Essay about Clayton Antitrust Act

748 Words Nov 22nd, 2015 3 Pages
The ACA consists of hundreds of provisions in which the healthcare sector must abide by. And the most significant challenge with this act, and the one that’s driving many mergers, lies in the economics created as a result of the law. To provide coverage to 38 million more Americans is costly, estimated to increase costs by $1.7 trillion dollars per year. In order to pay for this, the government has imposed tax increases on citizens making more than $250,000 per year, medical device makers, and health insurers. In addition, payments to hospitals were cut by $250 billion per year starting in 2012. And the payments to providers for those individuals covered under the ACA are at a level that doesn’t fully cover the costs of services provided, resulting in additional financial hardship to providers. This increased regulation and taxes, decreased reimbursement, and growth of non-profitable users of healthcare services, is the fundamental driver of the increase in mergers that has occurred since the passing of the ACA.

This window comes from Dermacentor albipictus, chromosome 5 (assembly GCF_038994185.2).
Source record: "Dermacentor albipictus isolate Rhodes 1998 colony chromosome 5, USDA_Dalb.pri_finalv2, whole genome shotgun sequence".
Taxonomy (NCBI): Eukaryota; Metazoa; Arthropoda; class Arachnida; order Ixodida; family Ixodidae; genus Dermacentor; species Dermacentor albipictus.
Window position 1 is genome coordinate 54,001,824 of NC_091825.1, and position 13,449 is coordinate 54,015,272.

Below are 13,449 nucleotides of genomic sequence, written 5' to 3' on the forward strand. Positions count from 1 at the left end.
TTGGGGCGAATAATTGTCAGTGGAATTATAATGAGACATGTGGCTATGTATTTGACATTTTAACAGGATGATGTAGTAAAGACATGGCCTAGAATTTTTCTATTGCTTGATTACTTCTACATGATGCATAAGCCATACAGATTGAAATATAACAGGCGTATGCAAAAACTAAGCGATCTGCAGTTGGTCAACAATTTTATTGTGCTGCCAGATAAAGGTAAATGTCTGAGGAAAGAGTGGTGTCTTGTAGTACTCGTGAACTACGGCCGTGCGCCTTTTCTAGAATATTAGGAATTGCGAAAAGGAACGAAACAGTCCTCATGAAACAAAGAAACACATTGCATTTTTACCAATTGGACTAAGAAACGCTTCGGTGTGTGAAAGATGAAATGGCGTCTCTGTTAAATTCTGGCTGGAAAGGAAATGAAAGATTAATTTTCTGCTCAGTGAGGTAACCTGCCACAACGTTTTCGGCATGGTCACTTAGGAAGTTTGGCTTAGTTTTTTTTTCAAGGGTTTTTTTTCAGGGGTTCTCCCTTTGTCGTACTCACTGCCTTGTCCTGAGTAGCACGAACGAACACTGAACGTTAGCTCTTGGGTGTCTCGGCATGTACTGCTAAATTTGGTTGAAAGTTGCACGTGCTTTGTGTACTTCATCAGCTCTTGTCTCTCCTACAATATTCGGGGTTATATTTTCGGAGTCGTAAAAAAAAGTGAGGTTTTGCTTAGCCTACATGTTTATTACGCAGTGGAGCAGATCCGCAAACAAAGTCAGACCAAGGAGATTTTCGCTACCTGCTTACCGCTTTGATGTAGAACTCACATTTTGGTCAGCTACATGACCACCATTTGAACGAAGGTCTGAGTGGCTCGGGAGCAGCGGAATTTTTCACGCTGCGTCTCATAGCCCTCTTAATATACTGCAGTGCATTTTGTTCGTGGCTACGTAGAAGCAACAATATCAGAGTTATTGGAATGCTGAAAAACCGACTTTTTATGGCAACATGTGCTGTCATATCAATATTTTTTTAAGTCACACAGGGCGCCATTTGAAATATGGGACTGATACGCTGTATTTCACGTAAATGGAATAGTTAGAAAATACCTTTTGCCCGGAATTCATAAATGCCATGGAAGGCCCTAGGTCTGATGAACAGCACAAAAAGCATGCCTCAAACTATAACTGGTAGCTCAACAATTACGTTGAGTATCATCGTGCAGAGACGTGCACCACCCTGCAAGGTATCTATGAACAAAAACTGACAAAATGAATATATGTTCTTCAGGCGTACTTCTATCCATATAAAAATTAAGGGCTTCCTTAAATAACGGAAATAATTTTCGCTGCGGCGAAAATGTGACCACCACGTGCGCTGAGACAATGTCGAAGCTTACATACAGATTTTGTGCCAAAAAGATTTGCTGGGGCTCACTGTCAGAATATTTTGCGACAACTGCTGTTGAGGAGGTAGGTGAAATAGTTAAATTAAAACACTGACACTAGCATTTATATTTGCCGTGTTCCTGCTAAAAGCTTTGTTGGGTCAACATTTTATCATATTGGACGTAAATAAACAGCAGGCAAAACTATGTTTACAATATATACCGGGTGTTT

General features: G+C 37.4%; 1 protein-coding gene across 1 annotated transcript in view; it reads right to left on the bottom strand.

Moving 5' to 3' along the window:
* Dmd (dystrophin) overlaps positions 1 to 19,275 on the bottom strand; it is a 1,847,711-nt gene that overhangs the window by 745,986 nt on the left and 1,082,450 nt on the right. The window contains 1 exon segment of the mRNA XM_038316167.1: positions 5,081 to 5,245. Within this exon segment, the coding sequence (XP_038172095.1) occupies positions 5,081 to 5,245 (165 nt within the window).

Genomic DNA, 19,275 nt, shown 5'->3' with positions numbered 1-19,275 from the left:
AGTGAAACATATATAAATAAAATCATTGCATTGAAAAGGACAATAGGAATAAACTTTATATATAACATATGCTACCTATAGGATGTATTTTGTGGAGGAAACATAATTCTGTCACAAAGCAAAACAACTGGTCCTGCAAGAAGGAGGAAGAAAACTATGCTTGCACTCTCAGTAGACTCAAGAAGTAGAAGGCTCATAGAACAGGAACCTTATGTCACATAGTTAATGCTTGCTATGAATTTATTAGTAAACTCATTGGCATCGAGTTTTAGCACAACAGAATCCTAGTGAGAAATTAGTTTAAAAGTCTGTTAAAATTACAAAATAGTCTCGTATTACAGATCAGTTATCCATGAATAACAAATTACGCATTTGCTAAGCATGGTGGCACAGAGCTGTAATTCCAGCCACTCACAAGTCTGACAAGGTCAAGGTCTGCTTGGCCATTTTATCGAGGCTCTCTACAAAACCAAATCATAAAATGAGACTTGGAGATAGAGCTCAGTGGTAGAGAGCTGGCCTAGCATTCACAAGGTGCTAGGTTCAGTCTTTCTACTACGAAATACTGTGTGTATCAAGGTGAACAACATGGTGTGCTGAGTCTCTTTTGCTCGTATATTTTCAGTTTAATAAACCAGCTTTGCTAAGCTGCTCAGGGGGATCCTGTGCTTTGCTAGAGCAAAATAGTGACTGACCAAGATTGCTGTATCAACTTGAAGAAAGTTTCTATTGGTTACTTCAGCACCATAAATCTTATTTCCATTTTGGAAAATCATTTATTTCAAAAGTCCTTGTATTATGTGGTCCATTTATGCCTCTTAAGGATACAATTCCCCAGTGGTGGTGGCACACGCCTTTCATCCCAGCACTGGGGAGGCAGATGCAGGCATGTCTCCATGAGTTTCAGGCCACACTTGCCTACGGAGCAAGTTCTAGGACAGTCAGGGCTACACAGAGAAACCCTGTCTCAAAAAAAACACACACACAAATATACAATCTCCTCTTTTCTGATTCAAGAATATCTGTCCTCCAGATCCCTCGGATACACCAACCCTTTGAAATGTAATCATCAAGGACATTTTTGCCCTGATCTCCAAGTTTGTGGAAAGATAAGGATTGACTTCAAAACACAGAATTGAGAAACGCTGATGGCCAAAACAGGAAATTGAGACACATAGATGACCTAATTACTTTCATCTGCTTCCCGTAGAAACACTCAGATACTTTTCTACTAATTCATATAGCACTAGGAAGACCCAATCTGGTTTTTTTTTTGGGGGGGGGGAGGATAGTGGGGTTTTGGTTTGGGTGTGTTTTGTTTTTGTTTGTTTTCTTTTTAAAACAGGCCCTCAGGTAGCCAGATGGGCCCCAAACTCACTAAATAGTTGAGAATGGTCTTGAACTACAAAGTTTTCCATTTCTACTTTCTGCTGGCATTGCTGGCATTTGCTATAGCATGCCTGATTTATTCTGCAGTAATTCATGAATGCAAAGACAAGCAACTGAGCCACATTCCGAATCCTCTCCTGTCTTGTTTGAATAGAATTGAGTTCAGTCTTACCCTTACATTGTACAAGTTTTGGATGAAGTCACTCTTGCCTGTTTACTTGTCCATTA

Clayton Antitrust Act Overview The Clayton Antitrust Act was enacted by Congress in 1914 as an effort to strengthen the antitrust laws put into place under the Sherman Act of 1890. To understand the reasons Congress passed this additional antitrust act, it’s important to understand the Sherman Act and the shortcomings of this act as viewed by Congress. The Sherman Antitrust Act passed in 1890, and was the first major legislation passed to address…

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